26 August 2011
Lockwood at Outside the Interzone wants to know what gets a geologist all shook up. (Hint: it’s not just earthquakes.)
Several hours of hiking on an exotic tropical island + one active cinder/spatter cone + standing on the exact spot where a fissure eruption started, that’s what! (This would be the “Harry Potter” fissure eruption of July 2007 at Pu’u O’o on Kilauea, which I saw during my stint with the University of Hawai’i at Hilo’s CSAV summer field camp in volcanology.)
Earlier in my undergrad years, I probably would have answered with a beautiful example of a structural feature, those being more common in Virginia than volcanoes. But after junior year, my affections were diverted by the allure of molten rock.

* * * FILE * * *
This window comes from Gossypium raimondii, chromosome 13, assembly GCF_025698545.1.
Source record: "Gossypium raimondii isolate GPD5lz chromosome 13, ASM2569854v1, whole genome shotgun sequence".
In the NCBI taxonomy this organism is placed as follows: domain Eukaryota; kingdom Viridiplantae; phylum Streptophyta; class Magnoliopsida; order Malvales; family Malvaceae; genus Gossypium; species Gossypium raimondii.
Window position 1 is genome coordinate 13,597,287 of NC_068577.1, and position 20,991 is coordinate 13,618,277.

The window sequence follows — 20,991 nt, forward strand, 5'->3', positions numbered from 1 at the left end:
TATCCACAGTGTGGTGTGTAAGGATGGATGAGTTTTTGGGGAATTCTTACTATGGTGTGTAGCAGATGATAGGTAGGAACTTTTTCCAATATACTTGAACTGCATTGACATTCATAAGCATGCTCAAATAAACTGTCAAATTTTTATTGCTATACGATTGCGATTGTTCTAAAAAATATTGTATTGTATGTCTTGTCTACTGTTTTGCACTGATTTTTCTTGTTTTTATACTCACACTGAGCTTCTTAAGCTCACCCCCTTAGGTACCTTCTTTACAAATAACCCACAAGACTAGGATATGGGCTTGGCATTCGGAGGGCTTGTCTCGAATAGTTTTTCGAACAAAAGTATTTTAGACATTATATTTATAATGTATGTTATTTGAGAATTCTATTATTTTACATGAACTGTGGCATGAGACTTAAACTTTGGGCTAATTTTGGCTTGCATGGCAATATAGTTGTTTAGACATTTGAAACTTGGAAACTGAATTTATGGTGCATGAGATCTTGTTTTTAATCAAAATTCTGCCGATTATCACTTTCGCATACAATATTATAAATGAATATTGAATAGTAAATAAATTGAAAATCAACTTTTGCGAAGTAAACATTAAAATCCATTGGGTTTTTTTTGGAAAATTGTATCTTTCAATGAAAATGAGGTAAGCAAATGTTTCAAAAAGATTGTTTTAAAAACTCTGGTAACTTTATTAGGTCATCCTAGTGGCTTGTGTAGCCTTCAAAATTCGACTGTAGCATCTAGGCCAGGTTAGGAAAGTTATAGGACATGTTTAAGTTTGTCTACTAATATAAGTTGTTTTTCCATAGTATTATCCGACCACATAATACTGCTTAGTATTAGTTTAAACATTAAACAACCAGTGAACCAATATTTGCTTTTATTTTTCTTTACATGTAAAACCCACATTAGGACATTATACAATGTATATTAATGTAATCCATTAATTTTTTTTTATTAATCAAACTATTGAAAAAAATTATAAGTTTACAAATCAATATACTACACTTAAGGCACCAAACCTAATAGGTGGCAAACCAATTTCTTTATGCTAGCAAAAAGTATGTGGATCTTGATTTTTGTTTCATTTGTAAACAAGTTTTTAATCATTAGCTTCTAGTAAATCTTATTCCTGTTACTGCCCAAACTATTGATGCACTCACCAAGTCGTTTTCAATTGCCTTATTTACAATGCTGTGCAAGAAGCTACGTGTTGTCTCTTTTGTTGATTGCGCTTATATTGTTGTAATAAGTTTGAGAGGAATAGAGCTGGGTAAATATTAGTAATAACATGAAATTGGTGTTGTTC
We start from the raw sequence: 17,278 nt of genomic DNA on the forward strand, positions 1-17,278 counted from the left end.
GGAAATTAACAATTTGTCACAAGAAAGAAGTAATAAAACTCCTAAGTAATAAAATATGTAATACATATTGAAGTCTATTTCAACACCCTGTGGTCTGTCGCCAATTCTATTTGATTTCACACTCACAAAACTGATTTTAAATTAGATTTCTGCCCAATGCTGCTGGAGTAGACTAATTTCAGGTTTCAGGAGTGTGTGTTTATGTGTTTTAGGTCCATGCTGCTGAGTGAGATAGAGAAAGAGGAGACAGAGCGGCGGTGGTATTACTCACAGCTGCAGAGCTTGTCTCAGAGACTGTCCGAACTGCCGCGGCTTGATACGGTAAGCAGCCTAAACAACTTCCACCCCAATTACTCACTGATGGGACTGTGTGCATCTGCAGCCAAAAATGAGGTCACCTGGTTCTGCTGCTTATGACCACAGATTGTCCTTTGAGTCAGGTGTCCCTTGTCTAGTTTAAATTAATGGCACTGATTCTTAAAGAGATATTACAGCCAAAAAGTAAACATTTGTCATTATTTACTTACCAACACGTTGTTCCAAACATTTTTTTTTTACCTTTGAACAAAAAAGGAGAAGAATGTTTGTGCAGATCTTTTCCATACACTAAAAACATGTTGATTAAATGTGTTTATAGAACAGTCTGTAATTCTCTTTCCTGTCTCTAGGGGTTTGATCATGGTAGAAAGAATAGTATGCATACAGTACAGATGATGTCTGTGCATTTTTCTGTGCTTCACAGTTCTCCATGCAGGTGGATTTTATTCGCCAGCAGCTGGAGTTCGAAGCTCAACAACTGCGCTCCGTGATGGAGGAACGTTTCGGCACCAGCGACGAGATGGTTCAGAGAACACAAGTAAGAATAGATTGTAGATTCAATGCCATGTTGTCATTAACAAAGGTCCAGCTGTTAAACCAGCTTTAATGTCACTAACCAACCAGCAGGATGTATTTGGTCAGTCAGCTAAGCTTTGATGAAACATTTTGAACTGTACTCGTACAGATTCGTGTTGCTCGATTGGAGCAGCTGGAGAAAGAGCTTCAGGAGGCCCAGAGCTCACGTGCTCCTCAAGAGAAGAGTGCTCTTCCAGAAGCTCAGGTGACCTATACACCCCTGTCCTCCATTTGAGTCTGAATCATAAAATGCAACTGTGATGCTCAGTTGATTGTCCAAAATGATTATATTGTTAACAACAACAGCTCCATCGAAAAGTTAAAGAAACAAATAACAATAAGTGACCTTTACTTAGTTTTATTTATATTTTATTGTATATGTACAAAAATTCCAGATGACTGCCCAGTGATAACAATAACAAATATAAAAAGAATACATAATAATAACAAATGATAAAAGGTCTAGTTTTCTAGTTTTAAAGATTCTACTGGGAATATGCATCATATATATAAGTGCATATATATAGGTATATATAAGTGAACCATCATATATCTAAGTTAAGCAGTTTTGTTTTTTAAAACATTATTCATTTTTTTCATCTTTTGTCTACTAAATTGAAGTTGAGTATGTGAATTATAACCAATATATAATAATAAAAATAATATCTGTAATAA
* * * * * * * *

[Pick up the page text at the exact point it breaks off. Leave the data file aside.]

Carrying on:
There’s something about volcanoes that just gives me the shivers and gets my adrenaline pumping all at the same time. A fissure like this is a direct connection to what’s going on inside the Earth – how could anyone not be excited about that? Not to mention, hey, that rock was flowing.
I think one of the most profound things I feel when I see something like this is that I’m seeing a concrete point in the rock cycle – this is where and when a rock starts. It doesn’t get any more primal, really. Someday this lava could be grains of sand on a beach, or metamorphosed in the core of a mountain chain, or soil anchoring a forest, but right here, it’s the newest thing around.
Yeah, I find that pretty darn sexy.